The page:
Blocks adding new dimension to Michigan defense

James Hawkins
The Detroit News

Michigan coach John Beilein rarely makes his team break down film from the previous season’s final game.

But with an emphasis on ratcheting up the defense, Beilein had his players watch the second half of the NCAA Tournament loss to Notre Dame, when Michigan blew a 12-point halftime lead.

The message seems to have been well-received.

Through four games, Michigan is holding opponents to 59.5 points on 41.2 percent shooting, highlighted by back-to-back stout performances against Marquette and SMU to win the 2K Classic in New York.

The improved defense has helped Michigan start 4-0 and climb into the rankings — tied at No. 25 with Florida State — for the first time since last November.

“The way we played last year, they realized the results were not very good, so that smacked them right in the face,” Beilein said Tuesday on WTKA. “The desire, the personnel, the whole thing has just made us a better team for right now.

“Now if you watched us in practice, we weren’t very good defensively. There’s a constant work in progress.”

But with plenty of depth and size with big men Moritz Wagner, D.J. Wilson and Mark Donnal, the Wolverines have an added dimension to block and alter shots that was lacking a year ago. The three have combined for 16 of the team’s 20 blocks, led by Wilson’s 10.

“We have not been able to block shots in a little bit, so it’s really important to have that type of length,” Beilein said. “I’ve noticed it in several of our drills and we do a lot of them ... but D.J. has changed some games.

“He blocked the first shot of the (SMU) game. (Forward Semi Ojeleye) was so highly sought after and such a star for SMU, all of a sudden gets his first one put back and D.J. scored a layup at the other end. It set a great tone.”

Michigan will look to string together another impressive defensive effort as it faces a stiff test against South Carolina guards PJ Dozier, Duane Notice and Sindarius Thornwell in its first true road game today.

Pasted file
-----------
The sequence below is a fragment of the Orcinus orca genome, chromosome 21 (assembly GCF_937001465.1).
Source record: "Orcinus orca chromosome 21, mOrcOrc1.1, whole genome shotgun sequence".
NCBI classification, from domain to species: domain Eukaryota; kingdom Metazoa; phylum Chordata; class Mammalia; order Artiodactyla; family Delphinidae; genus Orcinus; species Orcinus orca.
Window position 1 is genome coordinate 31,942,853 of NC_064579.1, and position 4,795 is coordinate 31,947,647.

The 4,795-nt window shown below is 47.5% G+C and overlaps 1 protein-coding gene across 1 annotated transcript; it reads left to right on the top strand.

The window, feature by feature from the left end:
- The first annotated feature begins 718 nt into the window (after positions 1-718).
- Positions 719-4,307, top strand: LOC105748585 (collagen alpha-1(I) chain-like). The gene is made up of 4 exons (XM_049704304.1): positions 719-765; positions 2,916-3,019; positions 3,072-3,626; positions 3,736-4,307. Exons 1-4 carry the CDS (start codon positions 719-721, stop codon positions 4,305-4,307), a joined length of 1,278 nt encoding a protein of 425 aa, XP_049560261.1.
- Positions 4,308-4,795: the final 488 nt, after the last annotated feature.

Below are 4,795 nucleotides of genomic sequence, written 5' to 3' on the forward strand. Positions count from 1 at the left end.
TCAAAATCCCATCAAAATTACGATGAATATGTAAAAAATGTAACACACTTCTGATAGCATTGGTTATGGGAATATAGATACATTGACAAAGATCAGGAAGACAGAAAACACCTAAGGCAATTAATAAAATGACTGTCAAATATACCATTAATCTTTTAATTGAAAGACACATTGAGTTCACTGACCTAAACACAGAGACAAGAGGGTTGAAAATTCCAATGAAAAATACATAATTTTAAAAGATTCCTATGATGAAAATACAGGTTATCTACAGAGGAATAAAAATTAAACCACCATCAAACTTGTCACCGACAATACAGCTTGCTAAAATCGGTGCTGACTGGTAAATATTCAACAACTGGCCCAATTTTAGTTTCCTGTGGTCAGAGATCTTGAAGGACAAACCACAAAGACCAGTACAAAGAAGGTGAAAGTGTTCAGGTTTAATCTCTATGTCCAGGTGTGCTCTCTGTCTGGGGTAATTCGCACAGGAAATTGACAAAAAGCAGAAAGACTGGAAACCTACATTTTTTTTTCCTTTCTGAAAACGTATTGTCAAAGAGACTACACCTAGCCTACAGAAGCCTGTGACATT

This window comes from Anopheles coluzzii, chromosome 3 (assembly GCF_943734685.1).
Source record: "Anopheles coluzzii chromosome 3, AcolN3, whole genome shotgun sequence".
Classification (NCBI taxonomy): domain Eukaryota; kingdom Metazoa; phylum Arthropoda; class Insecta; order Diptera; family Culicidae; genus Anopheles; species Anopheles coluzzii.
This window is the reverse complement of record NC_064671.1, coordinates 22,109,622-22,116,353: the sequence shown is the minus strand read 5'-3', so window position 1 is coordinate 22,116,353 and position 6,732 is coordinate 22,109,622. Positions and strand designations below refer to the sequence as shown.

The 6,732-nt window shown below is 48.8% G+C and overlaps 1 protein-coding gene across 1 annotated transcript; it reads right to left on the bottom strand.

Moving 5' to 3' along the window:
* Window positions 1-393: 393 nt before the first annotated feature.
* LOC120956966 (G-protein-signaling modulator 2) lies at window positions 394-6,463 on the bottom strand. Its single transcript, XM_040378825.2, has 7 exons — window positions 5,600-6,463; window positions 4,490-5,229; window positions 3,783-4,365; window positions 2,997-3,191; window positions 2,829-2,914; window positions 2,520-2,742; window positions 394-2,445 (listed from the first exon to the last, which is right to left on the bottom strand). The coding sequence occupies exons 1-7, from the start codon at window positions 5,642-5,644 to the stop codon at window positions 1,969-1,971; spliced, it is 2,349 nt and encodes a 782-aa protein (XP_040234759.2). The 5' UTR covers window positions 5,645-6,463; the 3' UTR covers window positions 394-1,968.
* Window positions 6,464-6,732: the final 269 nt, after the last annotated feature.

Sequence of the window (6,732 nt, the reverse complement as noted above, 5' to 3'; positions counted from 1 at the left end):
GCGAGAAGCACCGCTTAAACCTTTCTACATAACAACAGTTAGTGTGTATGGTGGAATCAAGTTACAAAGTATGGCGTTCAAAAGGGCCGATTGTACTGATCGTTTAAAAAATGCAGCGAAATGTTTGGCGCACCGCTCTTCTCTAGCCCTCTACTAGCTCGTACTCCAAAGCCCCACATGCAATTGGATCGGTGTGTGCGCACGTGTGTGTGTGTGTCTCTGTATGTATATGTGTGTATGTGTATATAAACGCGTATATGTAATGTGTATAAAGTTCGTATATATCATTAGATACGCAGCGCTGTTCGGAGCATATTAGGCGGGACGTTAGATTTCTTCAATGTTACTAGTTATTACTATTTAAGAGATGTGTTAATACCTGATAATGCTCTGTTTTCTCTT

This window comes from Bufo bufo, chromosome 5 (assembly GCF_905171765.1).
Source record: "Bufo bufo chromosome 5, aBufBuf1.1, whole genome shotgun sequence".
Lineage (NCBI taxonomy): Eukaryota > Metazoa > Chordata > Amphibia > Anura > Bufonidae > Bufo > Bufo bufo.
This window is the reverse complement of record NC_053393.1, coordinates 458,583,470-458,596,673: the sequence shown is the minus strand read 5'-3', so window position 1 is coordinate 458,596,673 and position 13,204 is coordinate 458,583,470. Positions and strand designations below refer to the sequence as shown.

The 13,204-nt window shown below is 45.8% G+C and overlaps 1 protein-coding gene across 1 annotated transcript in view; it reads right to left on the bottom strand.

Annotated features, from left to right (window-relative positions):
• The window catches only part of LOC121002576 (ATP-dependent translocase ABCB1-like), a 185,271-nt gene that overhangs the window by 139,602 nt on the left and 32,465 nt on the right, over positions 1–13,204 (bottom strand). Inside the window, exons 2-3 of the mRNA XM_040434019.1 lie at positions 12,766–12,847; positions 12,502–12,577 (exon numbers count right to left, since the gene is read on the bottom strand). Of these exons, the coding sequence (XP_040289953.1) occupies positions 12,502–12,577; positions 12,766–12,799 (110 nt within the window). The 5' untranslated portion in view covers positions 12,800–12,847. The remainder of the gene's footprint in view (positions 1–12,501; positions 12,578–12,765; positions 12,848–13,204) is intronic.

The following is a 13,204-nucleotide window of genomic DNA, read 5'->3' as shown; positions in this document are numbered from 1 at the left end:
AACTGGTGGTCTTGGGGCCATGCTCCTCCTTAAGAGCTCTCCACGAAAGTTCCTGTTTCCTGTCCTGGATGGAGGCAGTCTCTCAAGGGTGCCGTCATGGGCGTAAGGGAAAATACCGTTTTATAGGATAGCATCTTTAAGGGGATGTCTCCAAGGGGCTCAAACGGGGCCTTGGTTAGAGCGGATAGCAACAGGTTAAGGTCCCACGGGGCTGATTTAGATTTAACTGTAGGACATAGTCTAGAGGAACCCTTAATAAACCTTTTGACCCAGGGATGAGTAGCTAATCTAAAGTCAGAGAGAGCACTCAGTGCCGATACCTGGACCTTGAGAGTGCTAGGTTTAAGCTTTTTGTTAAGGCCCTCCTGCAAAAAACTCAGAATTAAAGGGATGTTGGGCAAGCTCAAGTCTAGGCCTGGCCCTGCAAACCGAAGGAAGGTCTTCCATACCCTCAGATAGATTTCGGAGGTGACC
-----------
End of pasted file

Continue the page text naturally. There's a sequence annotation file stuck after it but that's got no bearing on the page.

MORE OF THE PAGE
“We’ve seen we can win some at home ... now how are you going to do when you go into some of these other arenas?” Beilein said. “It’s going to be great for us.”

Irvin asked to attack

When senior forward Zak Irvin’s shots weren’t falling against SMU, he decided to attack the rim.

That’s something Beilein said he hopes to see more of out of Irvin, especially with the shot clock winding down.

“With today’s defenses and the way fouls are called, it’s a must that you attack the rim,” Beilein said. “Because he’s a very good passer as well, the more he penetrates, the more they have to give help.

“The thing I like least late in the shot clock is a step-back (3-pointer). This is a time to drive the ball, get to the foul line. You got shooters all over the place, find people.”

Physical without fouling

Wagner has seen his playing time decrease the past three games, and one reason is foul trouble.

After playing a clean game in the opener against Howard, Wagner was whistled for three fouls against Indianapolis and SMU, and two against Marquette. He also was quickly pulled in favor of Donnal after picking up a foul 17 seconds into the SMU game.

“He gets his body into weird angles that encourage the call and a foul every time. He just has to reshape his body at times,” Beilein said. “It’s no different than a guy contesting a shot and his fingers drop toward the ground at the end. When he contests, it looks like a foul.

“We’re trying to teach him that you can be physical without fouling. He’s sort of learning what he can do and what he can’t do because we certainly need him in there.”

Michigan at South Carolina

Tip-off: 5 p.m. Wednesday, Colonial Life Arena, Columbia, S.C.


Records: 25 Michigan 4-0, South Carolina 4-0

Outlook: The Wolverines have won their first four games for the second time in three seasons. ... South Carolina, averaging 82 points during its five-game home stand, is led by Sindarius Thornwell (20.8 points, 6.5 rebounds) and PJ Dozier (11.5 points, 3.8 assists).